The Sixth Circuit Court of Appeals upheld the Biden administration’s employer vaccine mandate on Friday.
By overturning the 5th Circuit Court’s stay of Biden’s order, the higher court allowed the mandate to go back into effect, but future litigation by the plaintiffs is pending.
In the 2-1 ruling, Julia Gibbons, an appointee of former president Bush, concurred with the opinion of Jane Stranch, an appointee of former president Obama. The outlier judge who dissented was Joan Larsen, an appointee of former president Trump.
“The harm to the Government and the public interest outweighs any irreparable injury to the individual Petitioners who may be subject to a vaccination policy, particularly here where Petitioners have not shown a likelihood of success on the merits,” Stranch wrote in the opinion.
“Reasonable minds may disagree on OSHA’s approach to the pandemic, but we do not substitute our judgment for that of OSHA, which has been tasked by Congress with policymaking responsibilities,” Gibbons wrote in the concurring opinion.
Alfredo Ortiz, the president and CEO of the Job Creators Network, which launched the initial lawsuit against the Biden administration, expressed disappointment with the decision and said it plans to appeal it with the Supreme Court.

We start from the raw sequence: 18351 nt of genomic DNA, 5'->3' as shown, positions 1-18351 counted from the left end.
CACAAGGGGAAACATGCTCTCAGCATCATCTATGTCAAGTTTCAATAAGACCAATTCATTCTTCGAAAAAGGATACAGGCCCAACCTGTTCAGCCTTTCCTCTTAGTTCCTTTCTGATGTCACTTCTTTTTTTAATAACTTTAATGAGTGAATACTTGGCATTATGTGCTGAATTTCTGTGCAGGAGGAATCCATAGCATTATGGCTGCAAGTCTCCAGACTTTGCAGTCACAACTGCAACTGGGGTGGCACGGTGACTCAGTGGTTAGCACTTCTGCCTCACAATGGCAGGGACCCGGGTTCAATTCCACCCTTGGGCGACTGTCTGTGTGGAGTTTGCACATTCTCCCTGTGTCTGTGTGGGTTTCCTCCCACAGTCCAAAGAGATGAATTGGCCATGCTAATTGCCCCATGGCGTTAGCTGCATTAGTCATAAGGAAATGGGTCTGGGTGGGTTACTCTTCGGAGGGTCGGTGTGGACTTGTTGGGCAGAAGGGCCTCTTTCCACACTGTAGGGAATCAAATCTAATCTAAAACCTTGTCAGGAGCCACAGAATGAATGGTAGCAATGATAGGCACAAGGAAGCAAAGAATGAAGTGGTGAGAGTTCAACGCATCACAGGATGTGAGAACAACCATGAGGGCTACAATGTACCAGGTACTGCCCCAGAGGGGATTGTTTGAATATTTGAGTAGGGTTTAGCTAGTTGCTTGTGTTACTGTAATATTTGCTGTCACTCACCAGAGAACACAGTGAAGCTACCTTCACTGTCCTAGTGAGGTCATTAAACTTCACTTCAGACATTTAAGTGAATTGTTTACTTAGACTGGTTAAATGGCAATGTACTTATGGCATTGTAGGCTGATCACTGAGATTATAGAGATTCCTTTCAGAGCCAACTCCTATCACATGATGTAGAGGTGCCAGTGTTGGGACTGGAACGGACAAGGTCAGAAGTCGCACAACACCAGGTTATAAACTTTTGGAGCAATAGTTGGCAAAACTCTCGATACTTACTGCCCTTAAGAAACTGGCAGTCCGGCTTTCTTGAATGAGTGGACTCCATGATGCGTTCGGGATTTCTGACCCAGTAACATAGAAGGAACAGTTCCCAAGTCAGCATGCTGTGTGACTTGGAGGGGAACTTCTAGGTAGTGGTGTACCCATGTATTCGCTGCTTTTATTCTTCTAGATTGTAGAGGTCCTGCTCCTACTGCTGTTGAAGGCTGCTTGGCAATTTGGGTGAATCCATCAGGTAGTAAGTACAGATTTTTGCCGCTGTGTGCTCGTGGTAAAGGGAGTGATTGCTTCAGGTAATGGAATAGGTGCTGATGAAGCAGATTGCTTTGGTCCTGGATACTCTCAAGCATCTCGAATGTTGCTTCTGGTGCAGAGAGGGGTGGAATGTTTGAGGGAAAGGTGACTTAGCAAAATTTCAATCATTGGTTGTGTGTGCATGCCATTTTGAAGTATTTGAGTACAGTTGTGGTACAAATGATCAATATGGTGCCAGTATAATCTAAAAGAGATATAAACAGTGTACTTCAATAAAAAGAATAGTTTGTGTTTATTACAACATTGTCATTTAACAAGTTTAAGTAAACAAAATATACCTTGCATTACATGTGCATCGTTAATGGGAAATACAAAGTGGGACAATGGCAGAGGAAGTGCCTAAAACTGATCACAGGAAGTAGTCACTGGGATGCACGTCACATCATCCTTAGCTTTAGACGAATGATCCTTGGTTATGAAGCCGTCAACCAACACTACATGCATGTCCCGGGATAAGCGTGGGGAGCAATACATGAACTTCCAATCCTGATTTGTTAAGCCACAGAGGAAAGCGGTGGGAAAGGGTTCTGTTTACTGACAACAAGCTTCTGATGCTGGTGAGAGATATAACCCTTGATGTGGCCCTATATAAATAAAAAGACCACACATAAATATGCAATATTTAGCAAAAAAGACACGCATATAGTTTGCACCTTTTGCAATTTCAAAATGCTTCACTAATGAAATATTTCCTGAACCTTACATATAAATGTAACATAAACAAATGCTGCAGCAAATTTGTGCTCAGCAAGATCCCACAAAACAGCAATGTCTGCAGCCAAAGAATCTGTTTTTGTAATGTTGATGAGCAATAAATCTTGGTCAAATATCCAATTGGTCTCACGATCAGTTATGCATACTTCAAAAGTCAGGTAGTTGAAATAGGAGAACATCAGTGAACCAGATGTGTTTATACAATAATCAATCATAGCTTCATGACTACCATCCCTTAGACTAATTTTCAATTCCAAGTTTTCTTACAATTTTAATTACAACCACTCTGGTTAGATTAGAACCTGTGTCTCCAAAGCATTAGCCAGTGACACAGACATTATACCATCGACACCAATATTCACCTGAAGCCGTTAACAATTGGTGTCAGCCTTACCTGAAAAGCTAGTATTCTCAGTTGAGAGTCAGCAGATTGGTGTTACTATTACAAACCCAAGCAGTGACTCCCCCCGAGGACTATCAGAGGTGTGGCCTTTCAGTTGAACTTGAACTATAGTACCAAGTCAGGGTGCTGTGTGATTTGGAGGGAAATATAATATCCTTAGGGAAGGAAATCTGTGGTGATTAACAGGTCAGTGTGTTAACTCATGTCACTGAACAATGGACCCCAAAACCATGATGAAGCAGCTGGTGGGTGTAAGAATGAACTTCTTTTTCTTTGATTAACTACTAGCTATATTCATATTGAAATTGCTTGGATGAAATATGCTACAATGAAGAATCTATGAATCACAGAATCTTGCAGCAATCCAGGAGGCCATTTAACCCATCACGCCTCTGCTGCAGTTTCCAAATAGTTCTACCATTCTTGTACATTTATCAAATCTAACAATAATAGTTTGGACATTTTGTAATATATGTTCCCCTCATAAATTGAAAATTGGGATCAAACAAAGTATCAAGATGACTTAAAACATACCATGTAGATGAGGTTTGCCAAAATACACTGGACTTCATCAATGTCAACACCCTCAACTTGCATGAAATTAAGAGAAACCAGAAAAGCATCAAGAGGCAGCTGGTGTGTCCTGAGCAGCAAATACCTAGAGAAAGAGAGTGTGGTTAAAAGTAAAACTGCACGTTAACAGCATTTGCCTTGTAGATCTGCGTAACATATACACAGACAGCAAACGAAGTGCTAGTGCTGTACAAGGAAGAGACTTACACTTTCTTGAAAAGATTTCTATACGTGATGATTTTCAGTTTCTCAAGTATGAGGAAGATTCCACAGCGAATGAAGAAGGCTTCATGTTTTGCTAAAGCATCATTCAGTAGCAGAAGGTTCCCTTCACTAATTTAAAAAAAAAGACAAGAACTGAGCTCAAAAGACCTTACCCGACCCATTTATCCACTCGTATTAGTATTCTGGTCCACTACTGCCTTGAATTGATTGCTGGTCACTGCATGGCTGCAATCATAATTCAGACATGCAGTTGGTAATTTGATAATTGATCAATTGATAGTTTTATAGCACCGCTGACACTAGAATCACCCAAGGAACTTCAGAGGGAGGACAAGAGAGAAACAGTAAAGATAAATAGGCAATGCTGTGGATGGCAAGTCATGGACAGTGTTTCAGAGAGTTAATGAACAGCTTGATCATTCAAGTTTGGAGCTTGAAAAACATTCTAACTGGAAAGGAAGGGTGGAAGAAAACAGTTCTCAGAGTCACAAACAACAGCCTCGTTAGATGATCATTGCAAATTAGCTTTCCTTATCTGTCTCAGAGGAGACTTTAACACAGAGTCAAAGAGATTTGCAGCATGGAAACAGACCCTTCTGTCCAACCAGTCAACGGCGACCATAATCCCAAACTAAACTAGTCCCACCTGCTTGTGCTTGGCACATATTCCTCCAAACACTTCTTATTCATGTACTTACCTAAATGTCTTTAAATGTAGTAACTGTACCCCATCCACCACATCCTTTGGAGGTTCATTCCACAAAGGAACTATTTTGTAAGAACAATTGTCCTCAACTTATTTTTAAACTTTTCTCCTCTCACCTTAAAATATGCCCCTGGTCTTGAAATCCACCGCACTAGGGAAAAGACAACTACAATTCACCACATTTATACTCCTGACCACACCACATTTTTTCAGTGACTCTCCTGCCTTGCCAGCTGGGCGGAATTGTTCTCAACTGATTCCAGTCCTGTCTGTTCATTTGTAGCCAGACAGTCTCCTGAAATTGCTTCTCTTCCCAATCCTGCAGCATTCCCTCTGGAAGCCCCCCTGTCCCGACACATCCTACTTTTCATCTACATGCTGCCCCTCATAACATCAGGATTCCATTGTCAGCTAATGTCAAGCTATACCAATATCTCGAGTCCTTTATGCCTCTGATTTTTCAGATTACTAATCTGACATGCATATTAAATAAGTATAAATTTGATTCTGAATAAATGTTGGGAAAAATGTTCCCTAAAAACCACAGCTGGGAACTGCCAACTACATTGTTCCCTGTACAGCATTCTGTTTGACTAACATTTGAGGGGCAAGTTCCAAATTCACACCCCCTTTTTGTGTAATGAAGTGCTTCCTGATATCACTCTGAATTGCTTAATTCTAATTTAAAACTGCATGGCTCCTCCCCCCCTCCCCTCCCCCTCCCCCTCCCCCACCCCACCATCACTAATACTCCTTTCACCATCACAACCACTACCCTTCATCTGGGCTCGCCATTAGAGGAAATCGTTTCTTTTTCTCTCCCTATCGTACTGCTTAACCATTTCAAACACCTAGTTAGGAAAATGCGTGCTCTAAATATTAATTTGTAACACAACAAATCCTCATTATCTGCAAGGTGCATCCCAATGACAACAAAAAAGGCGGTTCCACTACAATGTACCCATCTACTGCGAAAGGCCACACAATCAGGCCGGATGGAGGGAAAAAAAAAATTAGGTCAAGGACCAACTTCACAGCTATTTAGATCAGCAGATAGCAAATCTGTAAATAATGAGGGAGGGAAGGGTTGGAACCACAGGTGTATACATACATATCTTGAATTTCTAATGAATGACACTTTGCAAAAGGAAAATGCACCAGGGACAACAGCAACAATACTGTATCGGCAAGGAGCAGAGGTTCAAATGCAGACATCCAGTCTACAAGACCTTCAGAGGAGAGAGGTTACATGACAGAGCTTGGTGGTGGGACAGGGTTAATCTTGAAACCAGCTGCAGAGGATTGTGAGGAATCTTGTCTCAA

“The 6th Circuit irresponsibly upheld an illegal rule and expects employers to somehow comply with a complicated regulation in a period of two weeks, including the holidays. JCN has immediately asked the Supreme Court to save businesses and employees from this government overreach,” Ortiz said in a statement.
He stressed that expecting private companies to enforce the vaccine requirement imposes intense strain on an already struggling sector of the economy.
“This mandate adds an incredible burden on small business owners who are still suffering negative effects of the pandemic. This mandate will make it even harder for small business owners to find and keep employees,” he added.
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